From here, consider replacing offerings that no longer make sense — but don’t start without input straight from the source.


Listen to your workforce

A recent survey by Remote found that since the pandemic, employees are rethinking which benefits and perks they prioritize. For example, while the most important benefit continues to be access to healthcare (48%), 38% of employees want their company to offer a home office allowance, and 38% want personal development plans or learning development allowances.

The seriousness of the pandemic has most of the world thinking about health, wellness, and alternatives to heading to doctors’ offices and emergency rooms outside of real emergencies. Companies that want to meet the moment and address employee worries would do well to look at supplemental telemedicine services for both physical and mental health.

Mental health is often overlooked in the grand scheme of medical benefits packages but is especially important now because people working at home are stressed. Career platform Monster found in a July survey that 69% of remote employees have burnout symptoms.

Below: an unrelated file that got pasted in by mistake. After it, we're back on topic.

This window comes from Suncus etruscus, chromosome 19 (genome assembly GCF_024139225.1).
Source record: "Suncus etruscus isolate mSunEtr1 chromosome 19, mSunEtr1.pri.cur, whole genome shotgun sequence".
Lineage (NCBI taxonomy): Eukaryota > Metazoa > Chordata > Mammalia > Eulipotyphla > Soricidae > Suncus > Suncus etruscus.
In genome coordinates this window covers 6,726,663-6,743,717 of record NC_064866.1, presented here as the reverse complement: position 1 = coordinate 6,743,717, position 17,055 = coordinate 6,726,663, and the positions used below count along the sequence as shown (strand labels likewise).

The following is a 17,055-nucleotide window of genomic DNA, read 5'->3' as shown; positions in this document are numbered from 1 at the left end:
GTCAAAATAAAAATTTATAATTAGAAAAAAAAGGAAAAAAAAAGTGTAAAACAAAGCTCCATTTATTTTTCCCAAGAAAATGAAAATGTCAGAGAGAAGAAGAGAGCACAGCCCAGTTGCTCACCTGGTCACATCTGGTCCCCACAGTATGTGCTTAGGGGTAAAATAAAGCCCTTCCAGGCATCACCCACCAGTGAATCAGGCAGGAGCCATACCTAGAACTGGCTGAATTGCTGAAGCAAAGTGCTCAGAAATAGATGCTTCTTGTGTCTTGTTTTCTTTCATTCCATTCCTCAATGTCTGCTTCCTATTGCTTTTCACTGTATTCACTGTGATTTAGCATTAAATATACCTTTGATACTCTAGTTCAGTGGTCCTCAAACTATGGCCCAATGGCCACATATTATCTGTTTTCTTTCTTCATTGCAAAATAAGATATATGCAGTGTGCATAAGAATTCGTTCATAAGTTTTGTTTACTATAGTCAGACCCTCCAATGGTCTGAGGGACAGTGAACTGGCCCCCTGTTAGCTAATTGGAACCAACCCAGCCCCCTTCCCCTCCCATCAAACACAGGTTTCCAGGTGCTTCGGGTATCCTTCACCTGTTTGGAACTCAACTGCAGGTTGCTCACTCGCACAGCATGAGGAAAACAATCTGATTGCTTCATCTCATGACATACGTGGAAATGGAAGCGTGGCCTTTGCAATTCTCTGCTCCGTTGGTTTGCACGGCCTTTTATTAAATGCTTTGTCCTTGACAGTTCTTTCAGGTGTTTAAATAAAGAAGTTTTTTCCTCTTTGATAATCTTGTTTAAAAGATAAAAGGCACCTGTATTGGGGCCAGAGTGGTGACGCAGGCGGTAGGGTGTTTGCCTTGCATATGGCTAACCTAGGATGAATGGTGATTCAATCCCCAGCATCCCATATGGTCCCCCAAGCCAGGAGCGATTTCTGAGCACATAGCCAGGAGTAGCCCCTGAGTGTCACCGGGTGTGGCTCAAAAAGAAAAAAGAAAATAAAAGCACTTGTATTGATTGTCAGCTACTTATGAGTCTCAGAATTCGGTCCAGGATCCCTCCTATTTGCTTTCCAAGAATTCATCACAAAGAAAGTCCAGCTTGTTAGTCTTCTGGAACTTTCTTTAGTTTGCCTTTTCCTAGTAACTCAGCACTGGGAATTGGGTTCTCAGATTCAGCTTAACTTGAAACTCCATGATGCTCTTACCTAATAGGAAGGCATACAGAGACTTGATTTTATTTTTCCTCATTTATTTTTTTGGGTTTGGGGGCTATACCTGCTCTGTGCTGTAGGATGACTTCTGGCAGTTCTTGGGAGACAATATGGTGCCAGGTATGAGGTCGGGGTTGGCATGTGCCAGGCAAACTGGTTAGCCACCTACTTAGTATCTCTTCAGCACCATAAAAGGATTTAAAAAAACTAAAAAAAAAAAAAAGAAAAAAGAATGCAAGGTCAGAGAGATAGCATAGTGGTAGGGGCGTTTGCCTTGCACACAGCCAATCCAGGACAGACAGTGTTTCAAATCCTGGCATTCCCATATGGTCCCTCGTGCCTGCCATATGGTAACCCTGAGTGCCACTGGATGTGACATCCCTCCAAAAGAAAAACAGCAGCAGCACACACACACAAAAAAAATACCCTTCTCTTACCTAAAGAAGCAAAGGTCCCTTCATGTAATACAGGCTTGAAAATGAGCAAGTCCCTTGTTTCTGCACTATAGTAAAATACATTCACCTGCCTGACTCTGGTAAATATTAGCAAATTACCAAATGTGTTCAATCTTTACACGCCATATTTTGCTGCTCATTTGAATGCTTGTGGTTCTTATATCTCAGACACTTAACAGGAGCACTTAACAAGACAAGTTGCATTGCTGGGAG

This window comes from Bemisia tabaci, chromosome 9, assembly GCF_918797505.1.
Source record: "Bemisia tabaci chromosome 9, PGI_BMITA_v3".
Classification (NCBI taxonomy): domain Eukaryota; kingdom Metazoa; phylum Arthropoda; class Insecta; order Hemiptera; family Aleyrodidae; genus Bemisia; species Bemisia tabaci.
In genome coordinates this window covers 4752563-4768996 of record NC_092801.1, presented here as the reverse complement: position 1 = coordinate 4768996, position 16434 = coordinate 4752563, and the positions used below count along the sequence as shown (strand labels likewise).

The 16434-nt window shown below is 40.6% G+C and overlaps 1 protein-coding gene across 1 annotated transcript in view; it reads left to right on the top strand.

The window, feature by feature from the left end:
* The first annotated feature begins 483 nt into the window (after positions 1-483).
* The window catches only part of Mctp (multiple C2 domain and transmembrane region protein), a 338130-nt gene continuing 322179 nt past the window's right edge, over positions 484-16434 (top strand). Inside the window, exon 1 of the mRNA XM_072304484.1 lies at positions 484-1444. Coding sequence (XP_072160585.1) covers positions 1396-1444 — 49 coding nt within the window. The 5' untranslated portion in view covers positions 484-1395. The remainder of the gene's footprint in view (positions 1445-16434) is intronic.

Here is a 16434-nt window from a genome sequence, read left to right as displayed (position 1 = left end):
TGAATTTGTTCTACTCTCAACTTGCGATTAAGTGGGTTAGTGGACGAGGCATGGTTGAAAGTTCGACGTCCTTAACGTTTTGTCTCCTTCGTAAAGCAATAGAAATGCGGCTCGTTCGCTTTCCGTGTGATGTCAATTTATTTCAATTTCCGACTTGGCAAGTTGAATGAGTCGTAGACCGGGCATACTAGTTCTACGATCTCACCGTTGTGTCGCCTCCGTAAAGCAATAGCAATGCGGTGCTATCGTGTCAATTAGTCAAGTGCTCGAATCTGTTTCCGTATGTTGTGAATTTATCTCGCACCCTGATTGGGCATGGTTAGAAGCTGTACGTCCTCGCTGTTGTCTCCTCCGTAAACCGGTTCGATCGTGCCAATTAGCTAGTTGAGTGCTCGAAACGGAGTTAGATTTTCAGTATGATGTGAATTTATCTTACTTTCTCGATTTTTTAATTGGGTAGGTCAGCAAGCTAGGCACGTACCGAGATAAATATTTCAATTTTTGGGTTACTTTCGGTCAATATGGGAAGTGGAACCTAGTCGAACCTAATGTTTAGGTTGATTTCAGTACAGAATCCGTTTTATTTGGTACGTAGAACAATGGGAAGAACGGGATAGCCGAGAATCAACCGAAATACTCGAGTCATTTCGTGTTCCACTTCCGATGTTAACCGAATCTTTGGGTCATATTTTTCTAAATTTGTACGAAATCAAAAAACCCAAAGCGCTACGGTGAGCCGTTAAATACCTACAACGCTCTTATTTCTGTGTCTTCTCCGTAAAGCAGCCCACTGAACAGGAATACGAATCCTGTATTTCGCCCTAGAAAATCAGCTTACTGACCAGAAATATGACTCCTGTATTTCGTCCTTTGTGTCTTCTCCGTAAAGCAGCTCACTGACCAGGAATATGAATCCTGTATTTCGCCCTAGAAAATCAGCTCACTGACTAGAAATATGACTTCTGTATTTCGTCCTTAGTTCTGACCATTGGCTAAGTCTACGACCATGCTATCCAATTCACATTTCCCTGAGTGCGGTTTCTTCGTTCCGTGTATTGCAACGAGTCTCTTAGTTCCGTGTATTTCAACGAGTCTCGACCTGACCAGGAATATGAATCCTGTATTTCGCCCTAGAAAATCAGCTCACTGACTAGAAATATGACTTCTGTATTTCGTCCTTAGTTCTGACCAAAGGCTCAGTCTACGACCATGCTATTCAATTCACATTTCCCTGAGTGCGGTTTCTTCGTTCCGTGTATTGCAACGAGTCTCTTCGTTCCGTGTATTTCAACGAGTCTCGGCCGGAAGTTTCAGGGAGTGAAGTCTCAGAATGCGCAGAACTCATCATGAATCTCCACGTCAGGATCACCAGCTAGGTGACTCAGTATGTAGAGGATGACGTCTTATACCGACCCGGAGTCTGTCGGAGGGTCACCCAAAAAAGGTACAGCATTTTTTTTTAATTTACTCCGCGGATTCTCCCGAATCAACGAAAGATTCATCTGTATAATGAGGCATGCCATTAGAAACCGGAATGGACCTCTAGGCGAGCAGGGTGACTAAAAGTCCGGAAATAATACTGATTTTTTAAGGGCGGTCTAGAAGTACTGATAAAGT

This stress is increasing the longer the pandemic persists, as that figure is up almost 20% from similar survey results in May.

At the onset of the pandemic, some companies offered employees stipends to set up their home offices. Often these stipends ranged from $200-1,000, depending on job requirements and prior work-from-home enablement. For companies that have yet to establish this practice, now is the time.

Meanwhile, consider whether additional annual stipends to keep up with printer maintenance, paper supplies, and even home WiFi and energy bills could be tacked on to help offset new expenses. Residential energy usage has increased by as much as 20% in California, compared to the same time in 2019, according to Columbia University research.

Additionally, while allowances for continuing education have been a common perk in many corporate offices, the turbulence that has come with financially difficult times has a lot of workers looking to hone their talents and upskill for job security and personal fulfillment.